• Therefore, aggresome formation, but not aggregation of synphilin 1, represents a special cellular response to a failure of the proteasome/chaperone machinery. (wikipedia.org)
  • In vivo experiments in high-fat diet (HFD)-fed ApoE −/− mice showed that oral administration of asperlin for 12 weeks remarkably suppressed atherosclerotic plaque formation in the aorta, as revealed by the reduced aortic dilatation and decreased atherosclerotic lesion area. (mdpi.com)
  • In contrast, in vivo antigenic challenge after contraction of the primary response resulted in significantly stronger secondary T cell responses in mice harboring activated lymph nodes, demonstrating that the availability of an activated lymph node supported the generation of T cell memory in an Ag-unrelated manner. (jimmunol.org)
  • The most rigorous and arguably accurate among current assays is teratoma formation in vivo . (stembook.org)
  • We found that the lead candidate cell line, the UCSF4-NSC line, did not exhibit adequate long-term in vivo safety properties. (ca.gov)
  • Recent studies have suggested the existence of osteoblastic cells in the circulation, but the origin and role of these cells in vivo are not clear. (osti.gov)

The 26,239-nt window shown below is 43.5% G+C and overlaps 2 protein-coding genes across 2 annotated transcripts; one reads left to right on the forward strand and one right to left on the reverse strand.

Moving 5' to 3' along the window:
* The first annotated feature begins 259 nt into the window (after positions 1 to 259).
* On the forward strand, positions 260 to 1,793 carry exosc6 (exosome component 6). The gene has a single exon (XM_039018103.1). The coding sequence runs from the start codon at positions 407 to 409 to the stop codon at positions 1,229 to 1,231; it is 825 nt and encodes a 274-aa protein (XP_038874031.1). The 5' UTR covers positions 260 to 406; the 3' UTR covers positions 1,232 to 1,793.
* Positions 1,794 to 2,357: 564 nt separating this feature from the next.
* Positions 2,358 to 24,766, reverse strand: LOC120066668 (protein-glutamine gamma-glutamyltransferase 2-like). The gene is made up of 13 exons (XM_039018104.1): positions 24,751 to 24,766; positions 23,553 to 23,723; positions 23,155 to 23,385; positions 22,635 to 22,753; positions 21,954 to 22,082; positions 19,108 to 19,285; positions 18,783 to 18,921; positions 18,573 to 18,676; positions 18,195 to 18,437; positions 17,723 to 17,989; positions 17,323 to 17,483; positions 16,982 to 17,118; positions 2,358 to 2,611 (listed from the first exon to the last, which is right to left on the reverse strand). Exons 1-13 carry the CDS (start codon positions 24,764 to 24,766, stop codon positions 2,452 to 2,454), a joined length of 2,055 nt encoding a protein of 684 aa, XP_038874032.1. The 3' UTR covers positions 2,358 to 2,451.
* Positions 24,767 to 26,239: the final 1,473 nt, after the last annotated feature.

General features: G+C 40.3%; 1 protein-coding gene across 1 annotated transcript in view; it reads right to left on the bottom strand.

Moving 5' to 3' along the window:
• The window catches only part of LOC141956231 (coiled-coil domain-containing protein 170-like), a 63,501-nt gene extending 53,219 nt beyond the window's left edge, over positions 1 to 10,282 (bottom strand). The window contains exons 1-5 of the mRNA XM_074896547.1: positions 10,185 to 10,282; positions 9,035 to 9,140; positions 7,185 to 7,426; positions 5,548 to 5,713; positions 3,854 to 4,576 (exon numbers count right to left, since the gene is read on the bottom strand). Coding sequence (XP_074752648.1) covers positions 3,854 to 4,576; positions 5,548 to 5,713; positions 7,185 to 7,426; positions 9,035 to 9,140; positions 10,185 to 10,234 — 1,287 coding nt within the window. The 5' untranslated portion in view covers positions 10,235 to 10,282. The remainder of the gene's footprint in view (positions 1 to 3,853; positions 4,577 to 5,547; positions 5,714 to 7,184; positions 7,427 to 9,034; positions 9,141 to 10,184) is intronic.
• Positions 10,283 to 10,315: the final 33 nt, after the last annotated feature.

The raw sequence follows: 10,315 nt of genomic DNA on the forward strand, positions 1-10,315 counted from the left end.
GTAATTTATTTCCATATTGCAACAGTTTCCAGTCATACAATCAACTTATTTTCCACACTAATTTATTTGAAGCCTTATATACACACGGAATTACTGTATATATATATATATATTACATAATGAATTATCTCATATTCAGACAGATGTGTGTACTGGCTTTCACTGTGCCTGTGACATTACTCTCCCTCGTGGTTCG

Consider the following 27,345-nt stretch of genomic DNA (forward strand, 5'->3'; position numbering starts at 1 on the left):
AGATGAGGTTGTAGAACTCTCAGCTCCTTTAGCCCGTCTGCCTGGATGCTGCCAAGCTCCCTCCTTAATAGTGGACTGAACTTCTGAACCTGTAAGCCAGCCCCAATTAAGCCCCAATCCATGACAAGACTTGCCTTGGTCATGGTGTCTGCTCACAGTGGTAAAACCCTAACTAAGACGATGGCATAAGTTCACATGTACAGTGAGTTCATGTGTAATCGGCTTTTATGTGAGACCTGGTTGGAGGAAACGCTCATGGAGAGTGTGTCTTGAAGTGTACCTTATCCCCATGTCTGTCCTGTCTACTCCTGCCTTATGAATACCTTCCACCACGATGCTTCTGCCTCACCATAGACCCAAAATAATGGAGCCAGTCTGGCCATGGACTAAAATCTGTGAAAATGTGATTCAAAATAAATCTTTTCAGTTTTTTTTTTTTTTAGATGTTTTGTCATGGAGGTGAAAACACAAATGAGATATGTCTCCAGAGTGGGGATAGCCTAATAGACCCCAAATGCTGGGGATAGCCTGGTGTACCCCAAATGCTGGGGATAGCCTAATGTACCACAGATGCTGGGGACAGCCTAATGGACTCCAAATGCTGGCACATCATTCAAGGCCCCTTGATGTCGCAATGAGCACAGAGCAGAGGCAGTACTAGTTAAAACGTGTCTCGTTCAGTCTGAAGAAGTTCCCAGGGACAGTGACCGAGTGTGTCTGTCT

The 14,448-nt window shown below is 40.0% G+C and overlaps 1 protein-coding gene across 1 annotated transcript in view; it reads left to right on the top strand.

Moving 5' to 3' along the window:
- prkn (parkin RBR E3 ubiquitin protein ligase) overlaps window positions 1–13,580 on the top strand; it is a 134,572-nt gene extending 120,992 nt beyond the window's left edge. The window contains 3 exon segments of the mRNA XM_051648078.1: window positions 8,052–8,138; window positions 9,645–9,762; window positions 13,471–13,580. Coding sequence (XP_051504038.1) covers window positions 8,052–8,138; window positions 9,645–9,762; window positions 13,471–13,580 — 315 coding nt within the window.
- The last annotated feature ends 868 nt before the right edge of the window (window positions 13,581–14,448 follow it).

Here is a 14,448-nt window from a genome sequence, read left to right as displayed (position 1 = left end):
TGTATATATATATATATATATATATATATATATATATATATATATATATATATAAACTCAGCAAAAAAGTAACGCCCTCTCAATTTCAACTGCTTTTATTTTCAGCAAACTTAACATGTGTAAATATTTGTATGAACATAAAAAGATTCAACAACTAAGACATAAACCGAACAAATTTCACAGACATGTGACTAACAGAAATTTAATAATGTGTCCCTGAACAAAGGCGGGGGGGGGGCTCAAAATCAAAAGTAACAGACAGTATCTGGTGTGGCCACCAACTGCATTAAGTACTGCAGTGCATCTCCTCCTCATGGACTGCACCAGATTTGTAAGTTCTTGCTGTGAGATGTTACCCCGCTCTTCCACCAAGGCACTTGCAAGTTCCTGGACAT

• Using the model haloarchaeon, Haloferax volcanii DS2, we demonstrated persister cell formation in this domain, with time-kill curves exhibiting a characteristic biphasic pattern following starvation or exposure to lethal concentrations of various biocidal compounds. (frontiersin.org)
  • The observation of persister cell formation by this haloarchaeon may provide some insights into the survival of these organisms in stressful or dynamic environments. (frontiersin.org)
  • The low frequency of persister cell formation makes it difficult to isolate and study persisters, and bacterial persistence is often attributed to a quiescent metabolic state induced by toxins that are regulated through toxin-antitoxin systems. (asm.org)